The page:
Sprains, soreness, and surgeries abound in the latest spring action.
Taylor Teagarden, Baltimore Orioles (Low Back Soreness)
A recent MRI of Teagarden’s sore lower back raised concerns, so he visited a specialist for another opinion. A CT scan was ordered to better assess the area, but the O’s haven’t released an official diagnosis yet. MRIs can give us good information, but they don’t always give us everything we need. The CT can give a much clearer picture of the bone structure, which leads one to believe his injury may be related to the vertebra.
The good news is that there has been no talk of surgery yet. The bad news is that there is still no definitive timeline for his recovery. Some are speculating he will be out a week or so while others are speculating it will be much longer. No one really knows until we get an accurate diagnosis.
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The Mets' injury parade drags on, while the Brew Crew might lose an important hitter for the start of the season.
Ike Davis, New York Mets (Valley Fever)
Davis, who is on the mend from a 2011 ankle injury, has been diagnosed with “likely” having valley fever. Valley fever is a soil-dwelling fungus typically found in southwestern United States and northern Mexico, and it grows during rainy periods. The spores can break off and be inhaled whenever the soil is disrupted. Valley fever is generally benign, but more severe cases can include pneumonia, lung nodules, or the fungus spreading to other parts of the body. In severe cases, oral antifungal medications are used.
Davis underwent a routine chest x-ray during his spring physical, but the results were determined to be abnormal. After consulting multiple pulmonary and infectious disease specialists, he was diagnosed with a mild form of valley fever. He is not on any medications, but he must try to avoid extreme fatigue. Conor Jackson also had valley fever, but Davis is expected to make a full recovery without missing any time.
We finally learn what's really ailing HanRam, Josh Johnson is done for the year, J.D. Drew is up to his old injury tricks, and Jair Jurrjens' season is in jeopardy.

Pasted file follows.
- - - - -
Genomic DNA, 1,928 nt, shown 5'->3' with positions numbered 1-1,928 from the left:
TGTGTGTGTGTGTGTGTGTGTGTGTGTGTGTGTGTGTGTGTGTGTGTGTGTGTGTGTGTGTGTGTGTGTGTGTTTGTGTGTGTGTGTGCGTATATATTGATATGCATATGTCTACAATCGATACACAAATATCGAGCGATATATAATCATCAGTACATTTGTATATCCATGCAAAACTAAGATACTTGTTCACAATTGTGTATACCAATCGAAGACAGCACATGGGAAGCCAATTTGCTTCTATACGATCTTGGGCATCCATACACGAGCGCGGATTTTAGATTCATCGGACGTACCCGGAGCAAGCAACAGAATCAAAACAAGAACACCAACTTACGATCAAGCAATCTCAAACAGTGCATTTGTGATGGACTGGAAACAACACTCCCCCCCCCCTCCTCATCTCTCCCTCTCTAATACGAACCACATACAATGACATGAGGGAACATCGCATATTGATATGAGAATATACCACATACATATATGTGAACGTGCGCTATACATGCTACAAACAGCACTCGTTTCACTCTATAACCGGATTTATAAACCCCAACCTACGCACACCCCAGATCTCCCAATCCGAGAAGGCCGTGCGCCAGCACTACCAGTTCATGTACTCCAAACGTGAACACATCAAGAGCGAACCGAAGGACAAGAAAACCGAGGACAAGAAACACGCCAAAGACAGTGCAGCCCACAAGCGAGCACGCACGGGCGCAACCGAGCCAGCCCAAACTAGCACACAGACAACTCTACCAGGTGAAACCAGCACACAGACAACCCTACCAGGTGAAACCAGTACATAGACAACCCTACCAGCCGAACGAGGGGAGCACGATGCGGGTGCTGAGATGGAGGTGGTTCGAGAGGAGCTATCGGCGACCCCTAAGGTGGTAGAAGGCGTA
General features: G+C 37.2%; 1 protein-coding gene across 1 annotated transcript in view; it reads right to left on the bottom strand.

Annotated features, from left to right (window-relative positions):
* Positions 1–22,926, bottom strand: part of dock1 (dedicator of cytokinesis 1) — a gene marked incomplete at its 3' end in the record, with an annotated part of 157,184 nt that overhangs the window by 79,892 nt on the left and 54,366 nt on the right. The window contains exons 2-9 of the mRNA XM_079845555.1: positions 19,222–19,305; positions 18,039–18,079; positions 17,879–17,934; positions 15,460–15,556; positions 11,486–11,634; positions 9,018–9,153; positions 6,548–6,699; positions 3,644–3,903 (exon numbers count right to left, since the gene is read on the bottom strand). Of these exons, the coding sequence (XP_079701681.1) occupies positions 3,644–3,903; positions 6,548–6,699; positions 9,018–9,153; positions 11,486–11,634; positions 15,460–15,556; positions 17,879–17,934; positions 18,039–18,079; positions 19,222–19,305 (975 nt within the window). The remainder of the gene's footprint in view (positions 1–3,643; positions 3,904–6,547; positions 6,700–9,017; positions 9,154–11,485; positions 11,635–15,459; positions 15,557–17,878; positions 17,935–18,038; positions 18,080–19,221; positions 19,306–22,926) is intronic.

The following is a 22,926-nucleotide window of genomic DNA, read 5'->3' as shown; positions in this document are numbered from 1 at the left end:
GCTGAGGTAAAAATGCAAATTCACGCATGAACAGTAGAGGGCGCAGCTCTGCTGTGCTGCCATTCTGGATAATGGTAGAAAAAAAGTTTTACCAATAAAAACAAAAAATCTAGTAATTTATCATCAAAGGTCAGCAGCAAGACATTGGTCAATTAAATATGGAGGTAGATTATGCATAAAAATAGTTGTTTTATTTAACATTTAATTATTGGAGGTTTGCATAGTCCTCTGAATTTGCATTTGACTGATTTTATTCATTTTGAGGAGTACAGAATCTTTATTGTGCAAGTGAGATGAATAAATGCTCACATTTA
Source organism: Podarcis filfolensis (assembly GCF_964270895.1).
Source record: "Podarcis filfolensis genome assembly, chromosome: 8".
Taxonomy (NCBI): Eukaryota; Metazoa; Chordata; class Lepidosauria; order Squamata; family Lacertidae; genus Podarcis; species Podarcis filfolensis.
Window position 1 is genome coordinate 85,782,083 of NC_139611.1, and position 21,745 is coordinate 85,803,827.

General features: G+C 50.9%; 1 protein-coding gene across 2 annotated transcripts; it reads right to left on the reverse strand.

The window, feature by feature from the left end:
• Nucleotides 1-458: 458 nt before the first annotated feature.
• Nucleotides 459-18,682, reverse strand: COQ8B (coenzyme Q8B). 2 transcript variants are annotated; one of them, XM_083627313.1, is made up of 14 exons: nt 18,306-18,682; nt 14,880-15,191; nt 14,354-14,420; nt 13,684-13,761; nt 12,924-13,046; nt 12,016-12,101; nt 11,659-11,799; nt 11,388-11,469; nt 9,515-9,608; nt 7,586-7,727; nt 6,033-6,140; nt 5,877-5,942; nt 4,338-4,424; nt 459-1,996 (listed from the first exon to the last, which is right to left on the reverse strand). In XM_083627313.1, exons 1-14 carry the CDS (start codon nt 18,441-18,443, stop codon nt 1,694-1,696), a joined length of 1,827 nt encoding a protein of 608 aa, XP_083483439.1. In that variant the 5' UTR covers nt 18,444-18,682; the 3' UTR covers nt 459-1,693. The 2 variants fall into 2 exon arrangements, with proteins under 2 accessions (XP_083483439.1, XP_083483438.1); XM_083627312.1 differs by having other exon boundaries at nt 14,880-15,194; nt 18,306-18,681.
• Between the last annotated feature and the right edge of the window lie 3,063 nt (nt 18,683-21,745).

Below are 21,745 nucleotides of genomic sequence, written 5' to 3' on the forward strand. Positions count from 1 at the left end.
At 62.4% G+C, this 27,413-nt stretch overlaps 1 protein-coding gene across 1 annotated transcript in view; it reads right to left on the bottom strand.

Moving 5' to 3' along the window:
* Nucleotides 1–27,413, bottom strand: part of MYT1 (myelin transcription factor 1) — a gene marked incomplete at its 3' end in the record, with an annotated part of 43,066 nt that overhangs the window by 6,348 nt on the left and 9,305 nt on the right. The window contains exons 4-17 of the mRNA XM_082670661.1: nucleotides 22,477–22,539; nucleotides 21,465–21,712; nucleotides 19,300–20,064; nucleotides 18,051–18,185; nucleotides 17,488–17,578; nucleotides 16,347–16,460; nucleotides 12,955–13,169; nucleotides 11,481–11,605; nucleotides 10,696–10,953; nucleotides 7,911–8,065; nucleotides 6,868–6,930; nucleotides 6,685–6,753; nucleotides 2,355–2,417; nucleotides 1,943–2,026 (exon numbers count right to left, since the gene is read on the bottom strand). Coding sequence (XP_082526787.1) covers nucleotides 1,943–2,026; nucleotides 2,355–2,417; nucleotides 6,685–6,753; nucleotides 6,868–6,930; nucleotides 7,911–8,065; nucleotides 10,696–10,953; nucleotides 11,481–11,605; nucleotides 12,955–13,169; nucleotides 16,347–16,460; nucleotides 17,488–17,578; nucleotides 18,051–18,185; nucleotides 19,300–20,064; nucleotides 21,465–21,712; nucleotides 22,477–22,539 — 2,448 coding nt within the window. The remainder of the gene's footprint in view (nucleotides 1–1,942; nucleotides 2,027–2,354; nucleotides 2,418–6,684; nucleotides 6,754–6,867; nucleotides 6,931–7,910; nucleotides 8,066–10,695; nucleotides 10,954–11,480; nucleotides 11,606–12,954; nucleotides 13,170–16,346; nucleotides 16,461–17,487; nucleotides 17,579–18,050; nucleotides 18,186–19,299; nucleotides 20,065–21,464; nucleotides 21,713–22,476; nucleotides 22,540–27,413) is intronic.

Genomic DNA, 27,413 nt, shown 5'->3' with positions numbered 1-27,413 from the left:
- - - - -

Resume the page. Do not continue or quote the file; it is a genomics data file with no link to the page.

Hanley Ramirez, FLO (Left shoulder instability) [AGL: 16, ATD: +.030] (Explanation)
The full extent of Ramirez's problems have come to light, and as we expected, he was dealing with more than a simple sprain. It's now been reported that the MRI has shown shoulder “instability,” and Ramirez will be meeting with team physician Dr. Lee Kaplan to discuss the options from here. One thing needs to be cleared up, though: shoulder MRIs don't directly show instability. They reveal injuries and findings consistent with instability, such as sprains of certain ligaments or tearing of the capsule.
The reports of Ramirez not having any structural damage are also somewhat misleading, given the anatomy and lack of bony stability in the shoulder. There can be soft tissue injuries that don't allow a baseball player to function, but they aren’t considered structural issues. The diagnosis of instability relates to symptoms associated with abnormal looseness of a joint and is somewhat dependent on subjective reports of popping out of the shoulder, pain, and other symptoms. It's not like looking at a knee MRI and seeing a torn ACL.
Who will get the ball to Brad Lidge in Houston? What would Larry Walker's career look like if he stayed healthy? Was 2004 a breakout for sinkerballer Ryan Drese, or is he the next Derek Lowe? Answers to these questions and more in today's Prospectus Triple Play.
The real question is, who will get the Astros to Lidge? Here's what some of the contenders for the setup spot did in 2004:
The Cards' decision to make Albert Pujols the everyday first baseman opened a hole in left field, and no matter who stands out there on April 5, it's going to be hard to argue that it's been filled. None of the candidates for the platoon--and it will almost certainly be a platoon--has anything resembling a track record of success. Kerry Robinson and So Taguchi are fifth outfielders who bring defense and some speed and little else. Mark Quinn and Ray Lankford combined for 76 major-league at-bats in 2003. Emil Brown hasn't played in the majors since 2001, but he's 8-for-14 with two homers so far, so he's in the mix. I don't think there's an acceptable solution here.
Bill Stoneman and Mike Scioscia get rewarded for 2002. The Indians and Rangers swap pitching prospect for hitting prospect. The Yankees grab Armando Benitez in a non-Sierran move. The Jays get a steal in Stewart-for-Kielty. These and other tidbits, plus a full array of Kahrlisms, in this edition of Transaction Analysis.
Welcome to the first installment of Top 10 Prospects, Baseball Prospectus' weekly look at the 10 best prospects currently active in the minor leagues. Every week, David Cameron will look at those prospects who display the best combination of long-term potential, current performance, historical performance, and minimal risk. He'll also include a weekly list of Honorable Mentions, and Rising and Falling prospects. Dig in to find out who made the list.